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Side-Stepping Common Small Business Cash Flow Problems

Phil Cohen

Cash flow problems can make or break your small business. Here are some tips on how to avoid negative cash flow setbacks and stabilize your company’s finances.

7 Tips for Avoiding Cash Flow Problems

Understand That Getting Products Takes Time

Planning on having a product by a certain date without giving your company some leeway will make your business look bad and doesn’t give you any flexibility. Shipping products takes time and merchandise rarely arrives on time or right when you need it.

Cash Comes In Slowly – So Prepare

Paying the bills is unavoidable, but waiting for money to come in can slow down the growth of your business. Mapping your company’s cash flow will allow you to strategize your spending and help you ensure there are no surprises as well as give you warning if your cash flow projection shows there may be trouble ahead.

Manage Your Expenses Wisely

Using an electronic payment system will let you make payments on day before or the last day they are due which will enable you to keep the use of your funds for a longer period. If the cost of your expenses is rising faster than your sales, your business will have a problem; being smart about your capital will help you avoid this cash flow problem.

Build Relationships with Your Suppliers

If your business is unable to make a payment at some point or must make a late payment, having a good relationship with your dealer will help you gain some latitude and their understanding.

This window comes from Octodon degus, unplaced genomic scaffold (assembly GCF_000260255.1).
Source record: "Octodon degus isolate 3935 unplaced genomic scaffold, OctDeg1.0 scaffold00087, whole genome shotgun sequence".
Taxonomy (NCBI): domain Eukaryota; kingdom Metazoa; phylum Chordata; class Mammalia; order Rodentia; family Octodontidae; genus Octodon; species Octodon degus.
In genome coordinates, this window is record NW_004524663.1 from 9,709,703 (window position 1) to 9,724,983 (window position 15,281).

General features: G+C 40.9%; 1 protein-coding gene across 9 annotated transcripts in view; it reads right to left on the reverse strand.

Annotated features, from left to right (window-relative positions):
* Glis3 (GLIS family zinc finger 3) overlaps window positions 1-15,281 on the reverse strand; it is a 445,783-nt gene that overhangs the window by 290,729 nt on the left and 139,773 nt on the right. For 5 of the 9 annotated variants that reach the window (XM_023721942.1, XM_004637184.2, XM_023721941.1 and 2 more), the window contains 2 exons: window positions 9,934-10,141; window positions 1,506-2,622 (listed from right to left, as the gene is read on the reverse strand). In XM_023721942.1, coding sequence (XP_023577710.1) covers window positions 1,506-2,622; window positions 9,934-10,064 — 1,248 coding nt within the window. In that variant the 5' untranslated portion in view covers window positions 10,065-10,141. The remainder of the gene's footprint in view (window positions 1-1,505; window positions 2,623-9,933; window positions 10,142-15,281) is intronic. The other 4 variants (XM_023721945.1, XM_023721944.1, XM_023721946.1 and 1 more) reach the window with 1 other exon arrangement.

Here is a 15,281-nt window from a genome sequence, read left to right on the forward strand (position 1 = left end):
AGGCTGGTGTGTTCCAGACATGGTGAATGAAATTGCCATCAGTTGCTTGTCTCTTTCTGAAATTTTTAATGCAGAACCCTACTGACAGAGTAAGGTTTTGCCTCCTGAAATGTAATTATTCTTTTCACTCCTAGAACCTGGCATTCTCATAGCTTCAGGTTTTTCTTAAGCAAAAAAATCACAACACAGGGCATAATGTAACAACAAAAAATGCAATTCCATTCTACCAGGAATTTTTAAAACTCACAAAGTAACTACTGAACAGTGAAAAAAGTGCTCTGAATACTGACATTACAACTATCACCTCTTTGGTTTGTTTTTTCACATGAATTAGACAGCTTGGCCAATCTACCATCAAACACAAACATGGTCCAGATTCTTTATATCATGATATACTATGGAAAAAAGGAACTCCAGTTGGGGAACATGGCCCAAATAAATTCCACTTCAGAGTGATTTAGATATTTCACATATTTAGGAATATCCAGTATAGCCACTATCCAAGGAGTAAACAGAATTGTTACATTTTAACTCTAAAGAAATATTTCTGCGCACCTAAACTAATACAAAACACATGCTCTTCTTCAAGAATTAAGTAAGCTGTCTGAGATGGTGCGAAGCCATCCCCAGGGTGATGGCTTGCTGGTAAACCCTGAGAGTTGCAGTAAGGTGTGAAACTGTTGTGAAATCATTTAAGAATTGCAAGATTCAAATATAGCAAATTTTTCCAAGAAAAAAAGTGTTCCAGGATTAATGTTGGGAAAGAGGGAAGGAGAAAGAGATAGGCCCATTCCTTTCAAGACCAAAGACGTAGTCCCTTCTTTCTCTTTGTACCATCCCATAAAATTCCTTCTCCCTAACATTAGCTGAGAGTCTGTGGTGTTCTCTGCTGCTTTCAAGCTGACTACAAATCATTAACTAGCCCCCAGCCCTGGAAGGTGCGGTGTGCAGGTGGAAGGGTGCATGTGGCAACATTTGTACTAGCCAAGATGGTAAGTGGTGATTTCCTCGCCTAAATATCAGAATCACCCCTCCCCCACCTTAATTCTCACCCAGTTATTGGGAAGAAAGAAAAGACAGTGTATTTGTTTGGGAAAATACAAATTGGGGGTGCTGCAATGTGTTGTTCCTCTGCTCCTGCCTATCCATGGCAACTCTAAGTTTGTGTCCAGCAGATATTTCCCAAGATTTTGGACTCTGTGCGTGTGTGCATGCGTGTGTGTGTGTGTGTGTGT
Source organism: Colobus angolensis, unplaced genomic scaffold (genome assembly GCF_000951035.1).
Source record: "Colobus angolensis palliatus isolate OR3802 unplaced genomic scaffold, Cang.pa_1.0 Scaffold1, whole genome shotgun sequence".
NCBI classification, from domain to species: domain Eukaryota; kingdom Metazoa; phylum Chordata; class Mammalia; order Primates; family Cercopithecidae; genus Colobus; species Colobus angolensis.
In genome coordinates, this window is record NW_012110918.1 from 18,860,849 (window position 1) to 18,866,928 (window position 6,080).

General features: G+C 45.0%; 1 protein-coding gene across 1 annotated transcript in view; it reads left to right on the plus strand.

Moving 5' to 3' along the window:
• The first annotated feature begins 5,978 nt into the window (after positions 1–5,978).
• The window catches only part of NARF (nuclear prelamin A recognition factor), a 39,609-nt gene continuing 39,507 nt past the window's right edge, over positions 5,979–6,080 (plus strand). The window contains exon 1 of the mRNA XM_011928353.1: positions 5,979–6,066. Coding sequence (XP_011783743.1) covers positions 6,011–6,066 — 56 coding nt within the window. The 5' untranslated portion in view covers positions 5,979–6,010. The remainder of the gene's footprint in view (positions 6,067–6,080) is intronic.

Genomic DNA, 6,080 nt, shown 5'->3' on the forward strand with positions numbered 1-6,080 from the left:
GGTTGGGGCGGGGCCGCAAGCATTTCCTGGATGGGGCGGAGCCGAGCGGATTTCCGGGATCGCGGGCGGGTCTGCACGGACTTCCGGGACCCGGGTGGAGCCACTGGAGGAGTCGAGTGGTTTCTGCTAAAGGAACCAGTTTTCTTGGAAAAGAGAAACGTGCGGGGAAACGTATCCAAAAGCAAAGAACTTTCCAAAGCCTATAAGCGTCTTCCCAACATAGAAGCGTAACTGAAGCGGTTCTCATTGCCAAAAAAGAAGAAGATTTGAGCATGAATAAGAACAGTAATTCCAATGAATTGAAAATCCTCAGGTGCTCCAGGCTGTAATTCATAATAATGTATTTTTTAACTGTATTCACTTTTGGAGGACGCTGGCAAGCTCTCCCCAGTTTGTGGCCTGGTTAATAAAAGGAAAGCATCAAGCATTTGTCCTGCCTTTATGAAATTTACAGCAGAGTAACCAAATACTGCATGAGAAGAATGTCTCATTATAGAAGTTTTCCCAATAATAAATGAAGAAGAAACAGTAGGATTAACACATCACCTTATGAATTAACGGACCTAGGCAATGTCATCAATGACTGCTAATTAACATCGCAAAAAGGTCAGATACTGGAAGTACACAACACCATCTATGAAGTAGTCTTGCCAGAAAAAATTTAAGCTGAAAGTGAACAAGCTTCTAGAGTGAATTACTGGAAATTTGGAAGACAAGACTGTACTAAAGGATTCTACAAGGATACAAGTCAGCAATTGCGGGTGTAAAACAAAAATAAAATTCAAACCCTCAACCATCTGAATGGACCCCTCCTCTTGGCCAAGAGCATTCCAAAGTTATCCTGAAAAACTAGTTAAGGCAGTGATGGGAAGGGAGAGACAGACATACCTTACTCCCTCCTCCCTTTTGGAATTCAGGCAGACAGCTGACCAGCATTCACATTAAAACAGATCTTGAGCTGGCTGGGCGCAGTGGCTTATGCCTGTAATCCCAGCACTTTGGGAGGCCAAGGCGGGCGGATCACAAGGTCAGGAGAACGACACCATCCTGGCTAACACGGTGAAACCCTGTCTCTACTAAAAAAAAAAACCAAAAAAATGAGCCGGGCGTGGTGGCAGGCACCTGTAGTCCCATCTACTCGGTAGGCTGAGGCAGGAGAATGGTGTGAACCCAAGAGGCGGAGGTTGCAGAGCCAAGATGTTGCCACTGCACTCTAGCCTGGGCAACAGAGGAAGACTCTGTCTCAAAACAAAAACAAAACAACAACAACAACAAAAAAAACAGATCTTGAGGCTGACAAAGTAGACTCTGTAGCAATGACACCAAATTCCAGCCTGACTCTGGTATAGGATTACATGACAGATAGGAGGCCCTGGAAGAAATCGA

Set Up A Line of Credit

Banks are much more willing to lend money to businesses who don’t need it immediately and it is far easier to arrange a line of credit at the bank in advance as a safety net than at a period when you are pressed for time to get the money.

Increasing Receivables

Waiting to be paid for a sale or a service rendered can hurt your business’s cash flow. There are ways however to speed up the process of turning your products into receivables and those invoices into cash. Offering incentive to customers and clients who pay their bills rapidly, delivering invoices quickly and following up with slower payments, or requesting customers make a deposit payment upon ordering are all ways to increase your cash flow rate. If you can’t afford to wait for payment, try selling accounts receivable to a factoring company like Factor Finders. Accounts receivable factoring ensures you the future of your business doesn’t sit at the mercy of customer payment.

Interested in factoring? Give us a call or fill out an online form. We’ll be more than happy to talk to you!

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Phil Cohen

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